Monday, May 23, 2011

Catch of the Day

Andrew Sullivan finds Barack Obama's "new" wording on 1967 borders -- you know, the wording that throws Israel under a bus or some other such nonsense -- in a six month old joint statement from Secretary Clinton and....Prime Minister Netanyahu.

I do think that there's something real at stake in the latest flap; I'm not sure that Matt Yglesias is completely correct that Netanyahu and other Israelis simply want to keep all the land they seized in 1967, but I do think that there are real differences in what the Israeli government wants and what the United States wants, and that those are reflected in bickering over meaningless words. But, yeah, the specifics of this latest business is just a typical Fox News phony scandal (with Bibi showing that if nothing else, he knows how to play that game).

Nice catch.

By the way, I haven't had an item that gives me a chance to link to an excellent point Jonathan Chait made last week about Israel's security and the 1967 borders: that the old idea of "defensible" borders is basically obsolete in the present context. I hadn't heard that before, and it's very smart. I'd add that prospect here is only of a demilitarized Palestine, which makes the "columns of troops" idea even less likely to happen (and, unlike the Brits and French of the 1930s, the Israelis would surely move quickly, and with considerable muscle, if Palestine obtained even a single tank). Now, under the Yglesias way of looking at things, that's irrelevant; the old rhetoric about defensible borders is essentially a cover for Israel keeping what it considers its own territory. Could be! However, I think it's just as likely, at least for many involved in this debate, that they're just trapped within the old way of thinking -- since the defensible borders thing really was a major issue for twenty years (and, while I don't remember pre-1967, I certainly do remember honest concern about a conventional military defeat for Israel in the 1970s, and the perceived value of the 1967 victory as providing a very useful buffer against that).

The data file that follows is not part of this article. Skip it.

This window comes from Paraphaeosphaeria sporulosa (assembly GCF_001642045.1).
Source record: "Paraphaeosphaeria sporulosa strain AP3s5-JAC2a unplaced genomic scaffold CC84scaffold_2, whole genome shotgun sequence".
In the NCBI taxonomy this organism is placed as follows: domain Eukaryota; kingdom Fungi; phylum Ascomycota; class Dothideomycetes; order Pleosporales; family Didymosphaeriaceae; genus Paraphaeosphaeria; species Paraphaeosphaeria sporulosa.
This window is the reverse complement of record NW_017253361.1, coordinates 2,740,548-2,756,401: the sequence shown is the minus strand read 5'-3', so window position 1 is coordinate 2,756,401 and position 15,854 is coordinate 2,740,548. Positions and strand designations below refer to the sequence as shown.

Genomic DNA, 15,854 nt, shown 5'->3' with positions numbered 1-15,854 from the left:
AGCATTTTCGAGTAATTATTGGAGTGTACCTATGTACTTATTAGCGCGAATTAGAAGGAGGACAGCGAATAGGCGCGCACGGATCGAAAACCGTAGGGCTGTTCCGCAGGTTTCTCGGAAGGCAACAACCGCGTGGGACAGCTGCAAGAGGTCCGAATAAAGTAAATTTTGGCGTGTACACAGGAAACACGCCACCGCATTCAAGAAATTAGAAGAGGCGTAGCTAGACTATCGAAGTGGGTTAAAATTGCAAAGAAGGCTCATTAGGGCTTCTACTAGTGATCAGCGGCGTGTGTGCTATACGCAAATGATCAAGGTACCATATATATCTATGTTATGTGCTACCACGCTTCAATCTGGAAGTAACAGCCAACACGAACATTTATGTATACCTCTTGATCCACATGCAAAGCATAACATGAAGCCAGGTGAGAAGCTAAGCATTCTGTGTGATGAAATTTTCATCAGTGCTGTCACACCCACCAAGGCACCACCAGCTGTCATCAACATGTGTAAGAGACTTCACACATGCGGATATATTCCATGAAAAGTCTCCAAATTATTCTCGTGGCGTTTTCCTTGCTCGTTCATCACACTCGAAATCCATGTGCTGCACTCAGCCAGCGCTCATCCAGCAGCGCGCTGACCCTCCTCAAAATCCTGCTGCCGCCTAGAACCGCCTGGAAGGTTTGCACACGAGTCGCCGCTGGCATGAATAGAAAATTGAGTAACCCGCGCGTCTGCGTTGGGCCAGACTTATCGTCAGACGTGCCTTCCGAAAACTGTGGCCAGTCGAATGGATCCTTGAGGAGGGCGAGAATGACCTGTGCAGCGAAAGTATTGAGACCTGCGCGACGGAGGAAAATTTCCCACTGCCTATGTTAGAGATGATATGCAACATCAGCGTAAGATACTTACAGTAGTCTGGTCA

1. The "catch" is pretty astonishing and depressing -- I didn't understand that Netanyshu was so inept.

    But as to Chait, I don't think he is very convincing.

    What has happened is that the old threat has not disappeared but simply that a new threat -- demographic -- has developed.

  2. Chait seems to miss the fact that Israel has been recently bombarded from buffers that it has withdrawn from -- Gaza and Lebanon. Giving up military control of Golan and the West Bank will unquestionably subject Israel to greater threat, especially by rockets or artillery. There may be bigger issues at stake, but you can’t say that Israel isn’t threatened by conventional military attack.

    Regarding demilitarization of these areas -- who will Israel trust to enforce that?

  3. Yes, but the the threat of rockets, artillery, or cross-border smuggled terrorism of other kinds has nothing to do with "defensible borders." I mean -- and I'm about as ignorant as it gets on many things military -- I suppose you don't want the border to be where the other side is the high ground. But extend the border east, and you just get stuff lobbed at you from even further east. That's great for Tel Aviv, but it doesn't change the situation of Israelis getting stuff lobbed at them.

    As for demilitarization -- Israel would, as I said above, trust Israel to enforce that. Which is highly problematic against Gaza-style launches and other petty attacks of the kind, but extremely effective against, you know, tanks or fighter jets.

  4. I hope they do, but this time, perhaps they could release thousands and thousands of helium balloons with maps of Palestine on them to float into Israel. To represent people returning.

  5. “But extend the border east, and you just get stuff lobbed at you from even further east.”

    But that hasn’t been the case -- there are no rockets launched from the eastern bank of the Jordan River.

    On demilitarization -- To accomplish this, the Israelis would need to control all of the borders of the West Bank and Golan, and I just can’t imagine the Palestinians and Syrians agreeing to this.

  6. It's not a buffer if you build homes and schools inside of it. The very existence of settlements belie the claim that they are buffer areas.

    I agree with Obama and Netanyahu who both stated that the borders won't look like 1967, but will be based on them with key swaps.


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